Dease Lake is a small community located in the Cassiar Country of the Northern Interior of British Columbia, Canada.
Located a few hours south of the Yukon border, it is located on Stewart–Cassiar Highway (Highway 37) at the south end of the lake of the same name. Dease Lake is the last major centre before the Alaska Highway, and also the junction to Telegraph Creek and the Grand Canyon of the Stikine. Dease Lake Indian Reserve No. 9 is located nearby and is under the governance of the Tahltan First Nation band government.
Originally a Hudson’s Bay Company trading post, established in 1837 by Robert Campbell. Today the community offers full services for travelers.
The town sits astride a pass separating the basins of the Dease River (N) from that of the Tanzilla (S), a tributary of the Stikine. The pass is part of Continental Divide and is a division point between drainage to the Pacific Ocean, via the Stikine, and the Arctic Ocean, via the Liard and Mackenzie Rivers.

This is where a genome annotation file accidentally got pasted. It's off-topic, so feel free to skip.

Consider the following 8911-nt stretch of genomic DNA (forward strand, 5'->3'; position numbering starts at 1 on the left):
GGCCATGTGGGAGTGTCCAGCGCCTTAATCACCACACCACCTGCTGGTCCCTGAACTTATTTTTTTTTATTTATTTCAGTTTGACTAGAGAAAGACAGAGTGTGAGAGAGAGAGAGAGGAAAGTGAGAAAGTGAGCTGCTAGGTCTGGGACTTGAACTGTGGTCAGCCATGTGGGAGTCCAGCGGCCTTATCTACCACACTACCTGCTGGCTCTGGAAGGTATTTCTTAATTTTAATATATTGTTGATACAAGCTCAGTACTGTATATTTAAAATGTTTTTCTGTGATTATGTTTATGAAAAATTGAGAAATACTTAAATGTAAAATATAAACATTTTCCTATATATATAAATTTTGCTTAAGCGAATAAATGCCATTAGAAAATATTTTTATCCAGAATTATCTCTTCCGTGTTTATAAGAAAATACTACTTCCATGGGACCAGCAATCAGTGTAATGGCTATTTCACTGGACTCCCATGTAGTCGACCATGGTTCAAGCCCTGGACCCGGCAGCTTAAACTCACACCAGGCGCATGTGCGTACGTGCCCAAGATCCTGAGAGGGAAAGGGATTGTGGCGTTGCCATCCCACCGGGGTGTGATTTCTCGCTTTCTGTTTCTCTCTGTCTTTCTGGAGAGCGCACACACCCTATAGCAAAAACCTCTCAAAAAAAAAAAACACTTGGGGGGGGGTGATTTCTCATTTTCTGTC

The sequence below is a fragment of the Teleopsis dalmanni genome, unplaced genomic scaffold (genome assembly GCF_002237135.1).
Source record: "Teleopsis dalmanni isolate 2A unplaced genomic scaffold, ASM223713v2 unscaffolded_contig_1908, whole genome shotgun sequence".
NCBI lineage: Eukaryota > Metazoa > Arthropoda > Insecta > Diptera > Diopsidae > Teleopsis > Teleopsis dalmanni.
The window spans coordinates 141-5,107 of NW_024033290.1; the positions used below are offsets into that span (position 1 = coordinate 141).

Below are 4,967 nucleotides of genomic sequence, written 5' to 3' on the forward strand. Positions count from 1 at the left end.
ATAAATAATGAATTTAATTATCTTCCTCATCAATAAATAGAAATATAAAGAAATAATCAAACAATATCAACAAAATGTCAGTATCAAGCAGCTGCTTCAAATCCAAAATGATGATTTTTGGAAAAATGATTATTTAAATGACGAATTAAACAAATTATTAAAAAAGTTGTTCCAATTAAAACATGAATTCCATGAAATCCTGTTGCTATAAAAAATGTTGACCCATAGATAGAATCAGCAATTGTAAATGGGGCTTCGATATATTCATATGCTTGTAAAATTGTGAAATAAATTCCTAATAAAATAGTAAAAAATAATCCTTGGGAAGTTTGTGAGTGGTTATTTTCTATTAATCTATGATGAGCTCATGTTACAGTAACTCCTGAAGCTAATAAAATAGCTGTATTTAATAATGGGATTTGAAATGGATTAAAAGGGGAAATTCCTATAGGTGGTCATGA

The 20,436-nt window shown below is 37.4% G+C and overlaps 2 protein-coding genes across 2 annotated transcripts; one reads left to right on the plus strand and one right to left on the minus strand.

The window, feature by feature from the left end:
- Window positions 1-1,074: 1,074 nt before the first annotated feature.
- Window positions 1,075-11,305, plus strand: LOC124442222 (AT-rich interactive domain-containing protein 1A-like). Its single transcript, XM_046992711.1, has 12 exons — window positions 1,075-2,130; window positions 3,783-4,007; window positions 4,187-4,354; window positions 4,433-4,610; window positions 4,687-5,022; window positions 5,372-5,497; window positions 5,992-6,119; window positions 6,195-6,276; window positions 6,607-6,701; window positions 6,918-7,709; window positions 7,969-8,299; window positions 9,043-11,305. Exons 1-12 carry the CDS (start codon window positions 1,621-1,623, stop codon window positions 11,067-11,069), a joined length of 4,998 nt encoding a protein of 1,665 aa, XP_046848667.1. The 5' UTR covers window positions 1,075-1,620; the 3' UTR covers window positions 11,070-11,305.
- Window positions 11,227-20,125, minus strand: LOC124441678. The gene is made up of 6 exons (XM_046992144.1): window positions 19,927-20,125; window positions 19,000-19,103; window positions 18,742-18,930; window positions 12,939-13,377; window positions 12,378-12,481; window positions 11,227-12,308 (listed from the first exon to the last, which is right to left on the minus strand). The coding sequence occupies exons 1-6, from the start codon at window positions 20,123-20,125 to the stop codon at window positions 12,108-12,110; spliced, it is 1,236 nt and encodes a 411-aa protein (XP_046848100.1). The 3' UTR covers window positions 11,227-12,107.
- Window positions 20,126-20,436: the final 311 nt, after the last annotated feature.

The town has a school, various stores, a fuel and service station, hotel, and a Northern Lights College campus. It used to have a restaurant and a pub, but both have closed. The town sees a large influx of visitors during the summer months from tourists on their way to the Alaska Highway. A majority of these tourists are from Canada or the United States. Dease Lake is also a destination for hunting and other wilderness activities, and the local economy benefits from local gold, copper, and jade mining and exploration activities.